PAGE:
The distressed city of Nineveh (Nah 2:6-2:9)

“The river gates

Are opened.

The palace trembles.

It is decreed

That the city

Be exiled.

Its slave women were

Led away,

Moaning

Like doves,

Beating their breasts.

Nineveh is

Like a pool

Whose waters

Run away.

‘Halt!

Halt!’

They cry.

But no one turns back.

Plunder the silver!

Plunder the gold!

There is no end

Of treasure.

There is an abundance

Of every precious thing.

Devastation!

Desolation!

Destruction!

Hearts faint!

Knees tremble!

All loins quake!

All faces grow pale!”

Nahum painted this picture of chaos in Nineveh.  He said that the river gates were opened, so that the palace and the people in it were trembling.  The people of this city were going to go into exile.  The slave women were led away, moaning like doves and beating their breasts.  The whole city of Nineveh had become like an overflowing pool.  People were saying stop, but no one was listening.  No one turned back as they keep on fleeing.  Meanwhile, there was a great plunder of their treasures of gold, silver, and the other abundant precious things.  Everywhere there was devastation, desolation, and destruction in this great city.  Hearts were fainting, while kneels were trembling.  Their faces grew pale as their loins shook.

Cry for the children (Lam 2:19-2:19)

Qoph

“Arise!

Cry out

In the night,

At the beginning

Of the watches!

Pour out

Your heart

Like water

Before the presence

Of Yahweh!

Lift your hands

To him

For the lives

Of your children.

They faint

For hunger

At the head

Of every street.”

This author wanted everyone to cry to Yahweh at night, at the beginning of every watch change of the guard. However, there was nothing to guard. They were to pour out their heart like water before Yahweh. They were to pray with outstretched hands for the children who were fainting with hunger on every street corner in town. This verse starts with the Hebrew consonant letter Qoph. Each verse after this will use the next letter of the Hebrew alphabet in this acrostic poem.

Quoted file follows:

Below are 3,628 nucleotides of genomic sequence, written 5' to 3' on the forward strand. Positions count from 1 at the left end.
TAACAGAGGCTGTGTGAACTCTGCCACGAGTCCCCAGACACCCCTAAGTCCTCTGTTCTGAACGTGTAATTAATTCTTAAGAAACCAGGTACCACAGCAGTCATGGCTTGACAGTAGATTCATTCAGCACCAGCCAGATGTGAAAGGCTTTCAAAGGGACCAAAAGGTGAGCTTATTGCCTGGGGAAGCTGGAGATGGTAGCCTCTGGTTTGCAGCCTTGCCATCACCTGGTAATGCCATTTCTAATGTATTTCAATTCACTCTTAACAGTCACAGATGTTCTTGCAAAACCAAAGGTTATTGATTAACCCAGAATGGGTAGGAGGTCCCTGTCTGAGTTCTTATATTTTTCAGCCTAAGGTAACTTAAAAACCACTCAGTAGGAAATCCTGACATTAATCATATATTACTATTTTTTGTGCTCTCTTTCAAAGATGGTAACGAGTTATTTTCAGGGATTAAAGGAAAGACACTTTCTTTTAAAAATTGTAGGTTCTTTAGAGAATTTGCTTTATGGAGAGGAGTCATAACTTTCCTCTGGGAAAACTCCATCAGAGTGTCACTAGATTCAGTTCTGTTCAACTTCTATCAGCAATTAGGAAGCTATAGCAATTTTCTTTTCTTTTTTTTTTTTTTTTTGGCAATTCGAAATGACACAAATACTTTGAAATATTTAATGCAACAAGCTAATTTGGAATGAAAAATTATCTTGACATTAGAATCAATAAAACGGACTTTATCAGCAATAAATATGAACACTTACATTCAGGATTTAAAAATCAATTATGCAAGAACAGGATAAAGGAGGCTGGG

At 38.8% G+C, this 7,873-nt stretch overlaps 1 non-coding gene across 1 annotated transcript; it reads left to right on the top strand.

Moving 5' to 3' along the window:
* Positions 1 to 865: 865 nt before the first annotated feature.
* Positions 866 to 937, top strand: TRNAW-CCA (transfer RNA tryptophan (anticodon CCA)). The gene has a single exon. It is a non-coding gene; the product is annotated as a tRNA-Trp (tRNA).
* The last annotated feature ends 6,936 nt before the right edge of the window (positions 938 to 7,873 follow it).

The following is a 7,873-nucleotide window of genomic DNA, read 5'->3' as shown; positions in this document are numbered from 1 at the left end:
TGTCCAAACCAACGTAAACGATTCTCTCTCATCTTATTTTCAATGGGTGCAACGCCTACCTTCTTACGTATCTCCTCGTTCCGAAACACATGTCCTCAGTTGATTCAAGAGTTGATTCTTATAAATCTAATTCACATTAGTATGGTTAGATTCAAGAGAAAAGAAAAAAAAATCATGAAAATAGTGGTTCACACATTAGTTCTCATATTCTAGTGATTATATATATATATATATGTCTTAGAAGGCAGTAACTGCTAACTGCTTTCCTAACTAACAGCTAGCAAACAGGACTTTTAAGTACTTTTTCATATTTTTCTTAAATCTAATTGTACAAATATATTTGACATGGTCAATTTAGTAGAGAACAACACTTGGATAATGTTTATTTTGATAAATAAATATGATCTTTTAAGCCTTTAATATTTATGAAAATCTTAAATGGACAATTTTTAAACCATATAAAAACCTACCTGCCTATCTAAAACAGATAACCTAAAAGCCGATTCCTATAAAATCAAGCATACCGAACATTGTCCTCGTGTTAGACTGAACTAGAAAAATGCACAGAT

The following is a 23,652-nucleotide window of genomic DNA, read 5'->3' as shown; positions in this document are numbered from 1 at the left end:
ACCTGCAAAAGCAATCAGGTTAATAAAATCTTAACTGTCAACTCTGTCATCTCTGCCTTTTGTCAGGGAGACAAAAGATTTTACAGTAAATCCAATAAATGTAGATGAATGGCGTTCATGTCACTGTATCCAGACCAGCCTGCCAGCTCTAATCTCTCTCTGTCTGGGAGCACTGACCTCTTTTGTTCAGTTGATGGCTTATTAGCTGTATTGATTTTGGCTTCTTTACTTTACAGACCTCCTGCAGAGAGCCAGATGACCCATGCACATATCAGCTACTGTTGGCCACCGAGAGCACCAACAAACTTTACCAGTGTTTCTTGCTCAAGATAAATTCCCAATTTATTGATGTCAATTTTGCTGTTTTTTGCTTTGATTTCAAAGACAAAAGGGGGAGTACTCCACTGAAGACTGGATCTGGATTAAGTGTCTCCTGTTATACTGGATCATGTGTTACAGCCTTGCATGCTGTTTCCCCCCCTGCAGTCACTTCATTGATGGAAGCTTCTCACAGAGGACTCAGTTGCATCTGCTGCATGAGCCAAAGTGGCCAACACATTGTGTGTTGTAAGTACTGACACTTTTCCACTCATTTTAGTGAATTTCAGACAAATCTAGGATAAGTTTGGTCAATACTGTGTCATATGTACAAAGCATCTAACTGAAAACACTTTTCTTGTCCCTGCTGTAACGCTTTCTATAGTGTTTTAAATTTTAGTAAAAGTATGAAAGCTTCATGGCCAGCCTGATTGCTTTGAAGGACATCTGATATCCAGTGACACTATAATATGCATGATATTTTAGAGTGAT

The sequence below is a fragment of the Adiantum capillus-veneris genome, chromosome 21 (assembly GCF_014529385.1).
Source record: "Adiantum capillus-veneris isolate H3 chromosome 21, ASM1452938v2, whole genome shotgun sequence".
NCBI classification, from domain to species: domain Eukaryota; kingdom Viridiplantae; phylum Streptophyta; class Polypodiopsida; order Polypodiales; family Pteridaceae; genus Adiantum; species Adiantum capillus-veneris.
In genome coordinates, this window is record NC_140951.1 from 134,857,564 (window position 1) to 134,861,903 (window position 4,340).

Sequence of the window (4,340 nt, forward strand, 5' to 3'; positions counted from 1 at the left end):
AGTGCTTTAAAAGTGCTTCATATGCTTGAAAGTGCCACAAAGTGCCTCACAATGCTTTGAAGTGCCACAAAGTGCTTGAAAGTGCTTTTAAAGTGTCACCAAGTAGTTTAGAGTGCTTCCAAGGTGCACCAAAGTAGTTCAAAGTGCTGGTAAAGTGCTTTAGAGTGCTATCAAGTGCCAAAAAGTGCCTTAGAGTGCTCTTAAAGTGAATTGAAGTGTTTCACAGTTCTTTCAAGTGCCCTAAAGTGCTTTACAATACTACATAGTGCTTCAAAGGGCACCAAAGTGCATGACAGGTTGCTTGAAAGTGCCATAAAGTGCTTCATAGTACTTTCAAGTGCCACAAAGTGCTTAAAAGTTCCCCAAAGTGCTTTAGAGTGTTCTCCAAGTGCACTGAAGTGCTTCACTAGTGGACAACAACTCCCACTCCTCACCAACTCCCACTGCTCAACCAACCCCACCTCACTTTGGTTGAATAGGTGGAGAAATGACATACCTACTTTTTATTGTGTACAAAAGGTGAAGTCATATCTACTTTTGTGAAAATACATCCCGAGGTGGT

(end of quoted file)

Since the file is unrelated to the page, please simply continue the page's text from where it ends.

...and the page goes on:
The fainting children (Lam 2:12-2:12)

Lamed

“They cry

To their mothers.

‘Where is bread?

Where is wine?’

They faint

Like wounded people

In the streets

Of the city.

Their life

Is poured out

On their mothers’ bosom.”

Here again we have a very descriptive presentation about young children asking their mothers for food and drink. They want to know whether there is any bread or wine. They are fainting like wounded soldiers in the streets of the city. They are slowly dying beside their mothers. This is not a pretty picture. This verse starts with the Hebrew consonant letter Lamed. Each verse after this will use the next letter of the Hebrew alphabet in this acrostic poem.

A personal lamentation (Lam 2:11-2:11)

Kaph

“My eyes are spent

With weeping.

My stomach churns.

My bile is poured out

On the ground.

Because of the destruction

Of my people.

Because infants

Faint.

Babies faint

In the streets

Of the city.”

Now this poem turns to the author of this work as he was personally weeping. His stomach was churning, so that he was throwing up. He was upset because of the destruction of his people. Infants and babies were fainting in the streets of this desolate city. Once again, we have a personal bleak picture of the wasted city of Jerusalem describing the remaining helpless young people. This verse starts with the Hebrew consonant letter Kaph. Each verse after this will use the next letter of the Hebrew alphabet in this acrostic poem.